Exercise Thursday

Each Thursday we'll take a break from coding to practice technical interview questions. These questions will (primarily) revolve around the content we learned this week. Just like a real interview, some will be more technical than others.

In addition to learning how to implement the new concepts from this week, you need to become comfortable discussing them too, so you may accurately demonstrate and communicate your skills to potential employers in an interview.

Take turns answering the following questions with your partner:

Technical Interview Questions

  • At this point, you've likely had experience with both SQL databases, and non-SQL databases (like Firebase). Discuss their differences. Do you prefer one over the other? Why?
  • Walk through the process of dependency injection with your partner, as if you were explaining it to an interviewer. How does it work? Why is it special?
  • After answering the question above, walk through how Angular in specific utilizes the dependency injection process.
  • Consider the following code snippet. Describe exactly what's happening here. Additionally, what can you tell, if anything, about the application this came from? What about its database?
export class ProductService {
  products: FirebaseListObservable<any[]>;

  constructor(private af: AngularFire) {
    this.products = af.list('/products');

  saveProduct(newProduct: Product) {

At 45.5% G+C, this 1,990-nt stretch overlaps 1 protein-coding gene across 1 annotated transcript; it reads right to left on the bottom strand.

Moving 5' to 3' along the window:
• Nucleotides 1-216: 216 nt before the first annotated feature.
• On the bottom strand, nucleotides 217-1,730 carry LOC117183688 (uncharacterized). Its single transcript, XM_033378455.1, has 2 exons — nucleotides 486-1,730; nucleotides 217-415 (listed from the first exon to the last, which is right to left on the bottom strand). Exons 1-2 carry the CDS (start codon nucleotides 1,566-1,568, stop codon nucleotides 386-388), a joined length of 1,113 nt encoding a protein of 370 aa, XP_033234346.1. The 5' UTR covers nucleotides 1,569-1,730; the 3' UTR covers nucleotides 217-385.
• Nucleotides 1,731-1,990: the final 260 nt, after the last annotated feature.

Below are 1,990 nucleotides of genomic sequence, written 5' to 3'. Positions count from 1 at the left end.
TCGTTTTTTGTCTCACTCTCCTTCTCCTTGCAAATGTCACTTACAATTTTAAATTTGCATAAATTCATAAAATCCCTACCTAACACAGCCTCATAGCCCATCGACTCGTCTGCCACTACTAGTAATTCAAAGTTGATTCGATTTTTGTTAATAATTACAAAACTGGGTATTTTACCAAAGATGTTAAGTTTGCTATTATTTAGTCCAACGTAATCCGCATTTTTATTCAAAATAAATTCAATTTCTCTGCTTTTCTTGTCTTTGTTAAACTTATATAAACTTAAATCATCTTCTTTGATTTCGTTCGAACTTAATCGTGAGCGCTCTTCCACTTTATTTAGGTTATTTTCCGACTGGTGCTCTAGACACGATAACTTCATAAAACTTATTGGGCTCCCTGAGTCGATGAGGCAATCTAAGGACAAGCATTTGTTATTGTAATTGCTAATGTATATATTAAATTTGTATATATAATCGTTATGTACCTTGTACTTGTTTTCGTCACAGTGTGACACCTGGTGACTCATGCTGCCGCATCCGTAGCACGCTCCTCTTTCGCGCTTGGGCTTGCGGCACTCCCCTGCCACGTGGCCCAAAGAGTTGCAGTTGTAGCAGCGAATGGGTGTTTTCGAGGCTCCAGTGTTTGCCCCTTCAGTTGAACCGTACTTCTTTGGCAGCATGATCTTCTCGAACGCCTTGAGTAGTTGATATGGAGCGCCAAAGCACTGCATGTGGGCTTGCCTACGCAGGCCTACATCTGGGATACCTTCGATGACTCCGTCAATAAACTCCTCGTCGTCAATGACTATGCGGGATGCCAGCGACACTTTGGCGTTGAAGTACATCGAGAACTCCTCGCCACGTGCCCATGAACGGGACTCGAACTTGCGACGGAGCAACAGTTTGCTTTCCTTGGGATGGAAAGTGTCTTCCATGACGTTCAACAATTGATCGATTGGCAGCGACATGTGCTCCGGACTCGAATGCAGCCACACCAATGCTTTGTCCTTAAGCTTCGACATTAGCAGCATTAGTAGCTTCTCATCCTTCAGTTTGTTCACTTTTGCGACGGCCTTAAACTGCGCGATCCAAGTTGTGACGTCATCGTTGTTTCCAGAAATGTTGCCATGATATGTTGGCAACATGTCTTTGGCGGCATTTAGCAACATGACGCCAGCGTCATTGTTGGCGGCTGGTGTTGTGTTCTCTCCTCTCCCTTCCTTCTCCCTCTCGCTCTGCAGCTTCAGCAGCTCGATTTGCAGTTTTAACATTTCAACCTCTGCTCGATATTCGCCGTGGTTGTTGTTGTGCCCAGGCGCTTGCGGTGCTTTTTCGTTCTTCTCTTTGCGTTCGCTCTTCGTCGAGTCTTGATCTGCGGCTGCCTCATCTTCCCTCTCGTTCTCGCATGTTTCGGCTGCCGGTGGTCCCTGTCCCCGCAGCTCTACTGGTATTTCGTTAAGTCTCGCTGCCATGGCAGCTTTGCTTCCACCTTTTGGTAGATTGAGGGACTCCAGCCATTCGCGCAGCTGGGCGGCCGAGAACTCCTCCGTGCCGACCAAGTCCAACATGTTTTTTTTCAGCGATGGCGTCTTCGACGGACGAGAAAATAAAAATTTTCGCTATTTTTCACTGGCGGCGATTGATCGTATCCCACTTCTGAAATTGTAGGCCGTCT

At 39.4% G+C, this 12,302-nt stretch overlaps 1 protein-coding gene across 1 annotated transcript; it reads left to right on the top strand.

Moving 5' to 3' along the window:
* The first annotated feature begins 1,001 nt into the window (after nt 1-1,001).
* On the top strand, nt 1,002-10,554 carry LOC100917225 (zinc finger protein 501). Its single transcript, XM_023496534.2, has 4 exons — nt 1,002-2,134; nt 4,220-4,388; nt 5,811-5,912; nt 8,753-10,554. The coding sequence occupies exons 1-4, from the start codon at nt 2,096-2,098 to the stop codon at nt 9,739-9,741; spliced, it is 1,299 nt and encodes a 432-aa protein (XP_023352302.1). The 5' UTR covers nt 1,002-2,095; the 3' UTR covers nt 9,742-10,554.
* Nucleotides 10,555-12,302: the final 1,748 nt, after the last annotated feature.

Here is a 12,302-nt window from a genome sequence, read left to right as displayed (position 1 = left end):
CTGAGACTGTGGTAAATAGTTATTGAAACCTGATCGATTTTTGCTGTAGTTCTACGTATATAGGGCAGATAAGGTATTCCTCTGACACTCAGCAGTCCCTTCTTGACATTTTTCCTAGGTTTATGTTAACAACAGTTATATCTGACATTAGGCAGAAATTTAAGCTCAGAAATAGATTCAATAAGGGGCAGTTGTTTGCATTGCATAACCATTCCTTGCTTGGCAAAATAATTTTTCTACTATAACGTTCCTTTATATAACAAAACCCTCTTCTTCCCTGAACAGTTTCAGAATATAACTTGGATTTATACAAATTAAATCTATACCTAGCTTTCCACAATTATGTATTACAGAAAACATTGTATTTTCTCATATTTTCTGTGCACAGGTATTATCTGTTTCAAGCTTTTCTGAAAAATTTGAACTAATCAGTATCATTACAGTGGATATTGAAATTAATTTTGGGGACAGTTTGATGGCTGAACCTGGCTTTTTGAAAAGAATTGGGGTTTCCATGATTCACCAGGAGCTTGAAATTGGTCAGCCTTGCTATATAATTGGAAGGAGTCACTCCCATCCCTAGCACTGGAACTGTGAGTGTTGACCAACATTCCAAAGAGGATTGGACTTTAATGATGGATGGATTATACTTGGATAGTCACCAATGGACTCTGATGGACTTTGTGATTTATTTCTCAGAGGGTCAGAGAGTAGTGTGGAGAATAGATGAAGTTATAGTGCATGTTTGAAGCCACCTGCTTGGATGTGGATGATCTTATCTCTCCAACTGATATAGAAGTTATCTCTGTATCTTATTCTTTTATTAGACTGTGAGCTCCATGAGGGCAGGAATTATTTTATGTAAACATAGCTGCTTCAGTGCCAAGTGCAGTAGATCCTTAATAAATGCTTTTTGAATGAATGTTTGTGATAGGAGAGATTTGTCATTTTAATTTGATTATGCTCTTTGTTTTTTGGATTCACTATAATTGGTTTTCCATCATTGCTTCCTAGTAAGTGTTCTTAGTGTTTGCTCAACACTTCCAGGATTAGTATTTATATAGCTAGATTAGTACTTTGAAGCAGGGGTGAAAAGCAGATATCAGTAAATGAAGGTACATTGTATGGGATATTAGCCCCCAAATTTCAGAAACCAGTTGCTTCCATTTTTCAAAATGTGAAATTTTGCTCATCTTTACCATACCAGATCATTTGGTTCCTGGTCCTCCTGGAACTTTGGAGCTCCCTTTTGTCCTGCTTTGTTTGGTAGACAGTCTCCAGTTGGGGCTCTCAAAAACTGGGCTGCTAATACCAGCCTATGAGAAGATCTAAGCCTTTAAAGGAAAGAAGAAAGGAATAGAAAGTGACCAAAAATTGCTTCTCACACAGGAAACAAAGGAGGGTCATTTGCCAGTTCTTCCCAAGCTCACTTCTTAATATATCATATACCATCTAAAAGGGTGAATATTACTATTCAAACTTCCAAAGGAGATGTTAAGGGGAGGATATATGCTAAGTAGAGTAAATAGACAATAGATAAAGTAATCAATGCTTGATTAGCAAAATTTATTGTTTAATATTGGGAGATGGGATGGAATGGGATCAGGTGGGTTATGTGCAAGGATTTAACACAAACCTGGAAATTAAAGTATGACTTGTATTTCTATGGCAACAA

• Why might we use a dynamic segment in a URL? What does it contain, and why?
  • What is fat arrow notation? How does it affect scope? And the keyword this? Why is this functionality beneficial?
  • Describe the process by which components pass data down to one another. What tools need to be in place to do this?
  • Describe the process by which components pass actions upwards to one another? Again, what tools need to be in place to do this?
  • How do we decide when to make a new component?
  • What are services used for? Where can we place them? Do they have to pass data down, and actions up too?
  • Walk through the MVC (model-view-controller/component) design pattern with your partner again. What is a model? A view? How about a controller/component? What is each responsible for?
  • Now, describe how Angular fits this MVC pattern.

Stories and Examples

Offering a tangible story or example that highlights your skills usually goes much further in an interview than simply telling your interviewer you're good at something. (ie: Telling a story about a time you tracked down a tricky bug versus simply saying "I'm good at problem-solving!").

As a guideline, here's the SHARE technique introduced previously. This is a recommended way to depict stories and examples to potential employers in an interview:

  • S: Describe a situation you faced relevant to the interviewer's question.
  • H: Outline the hinderances and challenges the situation presented.
  • A: Describe the action(s) you took in response.
  • R: Go over the results of your actions.
  • E: Then, evaluate what you've learned.

Using the SHARE outline, give an example of a time...

  • You had to give someone constructive feedback. What was the scenario? How did it go? How did you ensure it was constructive?
  • You helped reverse a negative situation at work, school, or in another group atmosphere. What was the issue? How did you help?
  • You had to face a rather overwhelming problem or hurdle. How did you work it out? What happened?
  • One of your decisions was challenged by a manager, instructor, or figure of authority. What was the situation? How did you react?

Like we've said before: If you come up with a story/example you feel good about; jot it down! It can be challenging to come up with examples that depict your soft skills in an interview on the spot. Having a few available to review before an interview could be a huge benefit to you later.